Chris Mccandless's Differences Of Into The Wild By Jon Krakauer

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Into the Wild is a true story about finding one’s own identity in the wilderness. Like Ernest Hemingway, Jon Krakauer also experienced the wonder and the suffering that Chris McCandless went through. Throughout the novel, many comparisons were made between McCandless’s and Krakauer’s backgrounds. They both grew with a solid family background, and they both took long excursions into the wild. Krakauer’s primary purpose in writing this novel is to express the joy of his encounter his nature, and to give an idea that sometimes a break from the civilized world is alright. “ The danger bathed the world in a halogen glow that caused everything-the sweep of the rock, the orange and yellow lichens, the texture of the clouds-to stand out in brilliant …show more content…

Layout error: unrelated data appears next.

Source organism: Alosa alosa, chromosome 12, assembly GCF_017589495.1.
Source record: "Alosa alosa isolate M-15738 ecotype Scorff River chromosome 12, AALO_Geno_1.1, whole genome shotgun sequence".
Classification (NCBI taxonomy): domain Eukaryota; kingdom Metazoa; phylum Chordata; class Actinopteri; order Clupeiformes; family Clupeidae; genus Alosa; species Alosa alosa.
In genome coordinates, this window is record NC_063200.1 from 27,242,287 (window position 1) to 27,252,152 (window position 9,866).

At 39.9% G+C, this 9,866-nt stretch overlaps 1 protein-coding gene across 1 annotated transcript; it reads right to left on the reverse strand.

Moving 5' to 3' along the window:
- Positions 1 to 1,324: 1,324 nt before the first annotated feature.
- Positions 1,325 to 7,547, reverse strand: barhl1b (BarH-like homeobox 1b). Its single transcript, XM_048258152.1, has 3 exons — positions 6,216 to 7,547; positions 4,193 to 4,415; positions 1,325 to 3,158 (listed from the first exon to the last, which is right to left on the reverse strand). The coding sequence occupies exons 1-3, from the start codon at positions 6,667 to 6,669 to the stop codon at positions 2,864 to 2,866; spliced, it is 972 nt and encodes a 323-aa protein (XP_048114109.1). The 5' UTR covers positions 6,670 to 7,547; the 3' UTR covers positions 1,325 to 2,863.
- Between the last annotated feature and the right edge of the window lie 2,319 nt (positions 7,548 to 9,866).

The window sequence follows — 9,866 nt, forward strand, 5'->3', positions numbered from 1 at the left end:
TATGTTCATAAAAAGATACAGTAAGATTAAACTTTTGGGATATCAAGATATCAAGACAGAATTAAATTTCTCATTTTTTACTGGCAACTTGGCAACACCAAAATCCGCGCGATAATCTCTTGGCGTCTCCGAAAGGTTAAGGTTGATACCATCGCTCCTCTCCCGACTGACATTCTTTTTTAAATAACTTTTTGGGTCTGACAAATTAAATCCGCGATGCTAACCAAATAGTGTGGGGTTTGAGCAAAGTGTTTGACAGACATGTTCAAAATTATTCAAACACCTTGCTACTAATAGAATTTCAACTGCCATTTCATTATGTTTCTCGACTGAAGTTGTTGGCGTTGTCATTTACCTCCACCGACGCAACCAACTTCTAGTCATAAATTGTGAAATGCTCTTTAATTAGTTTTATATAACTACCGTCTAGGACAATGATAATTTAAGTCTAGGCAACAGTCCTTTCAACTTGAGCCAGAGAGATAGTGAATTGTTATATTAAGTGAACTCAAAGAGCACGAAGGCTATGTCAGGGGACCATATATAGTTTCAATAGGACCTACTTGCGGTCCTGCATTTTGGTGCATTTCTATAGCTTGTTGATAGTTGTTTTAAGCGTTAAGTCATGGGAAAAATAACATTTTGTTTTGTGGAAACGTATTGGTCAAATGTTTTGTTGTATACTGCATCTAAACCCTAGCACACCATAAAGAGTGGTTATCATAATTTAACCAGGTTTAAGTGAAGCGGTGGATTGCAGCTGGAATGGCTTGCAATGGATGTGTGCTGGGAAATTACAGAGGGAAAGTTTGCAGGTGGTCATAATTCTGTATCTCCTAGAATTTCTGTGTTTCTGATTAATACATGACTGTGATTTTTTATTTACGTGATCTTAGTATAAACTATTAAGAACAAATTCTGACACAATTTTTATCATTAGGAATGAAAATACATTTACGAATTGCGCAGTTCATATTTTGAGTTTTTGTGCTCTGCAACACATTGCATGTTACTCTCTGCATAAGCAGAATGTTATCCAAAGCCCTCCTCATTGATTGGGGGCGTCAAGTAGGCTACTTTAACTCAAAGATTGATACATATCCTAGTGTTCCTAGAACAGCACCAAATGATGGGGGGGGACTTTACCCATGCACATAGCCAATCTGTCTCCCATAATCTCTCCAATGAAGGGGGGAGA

He wanted to demonstrate that the wild can be a place of salvation, enlightenment, and inspiration. Chris McCandless valued the opportunities his parents had set aside for him, but also thought that the bureaucratic lifestyle was healthy for one to be able to think in. Krakauer is stressing that the wild is an underrated place, that one can just simply escape from the daily cycle of life everyone goes through and just think for hours on end. McCandless and Krakauer understood the wild as a place of sanctuary enlightenment. In the wild, both of them conjured a new identity out of the mystic wild, and embodied that identity into their daily lives. Krakauer wants to inform that all of humanity is not on a timetable, that humans can simply lose track of time and forget the progression of humanity. Krakauer also touches on the aspect of appreciation. In the wild, game became scarce for the two men, and they valued coming across their dinner. The smallest things that we view as routine, such as reading a book, or assuming to come home to food on the dinner table, motivated McCandless to appreciate the value of the smallest commodities to keep him motivated. “ His life hummed with meaning and purpose. But the meaning he wrestled from existence lay beyond the comfortable path: McCandless distrusted the value of things that came easily. He demanded much more of himself-more, in the end, than he could deliver,”(184) In our society, we either work or spend time on vacation, but in the wild neither occurs. Krakauer illustrates a sense of adventure and unpredictability. Under many governing figures in his life, McCandless wanted an escape from reality and didn’t want to be told how to do things, and just resorted to “living in the moment”. Krakauer discourages society of its unuse of ignorance of its surrounding resources, explaining that the key to a better life lay not in the grasps of

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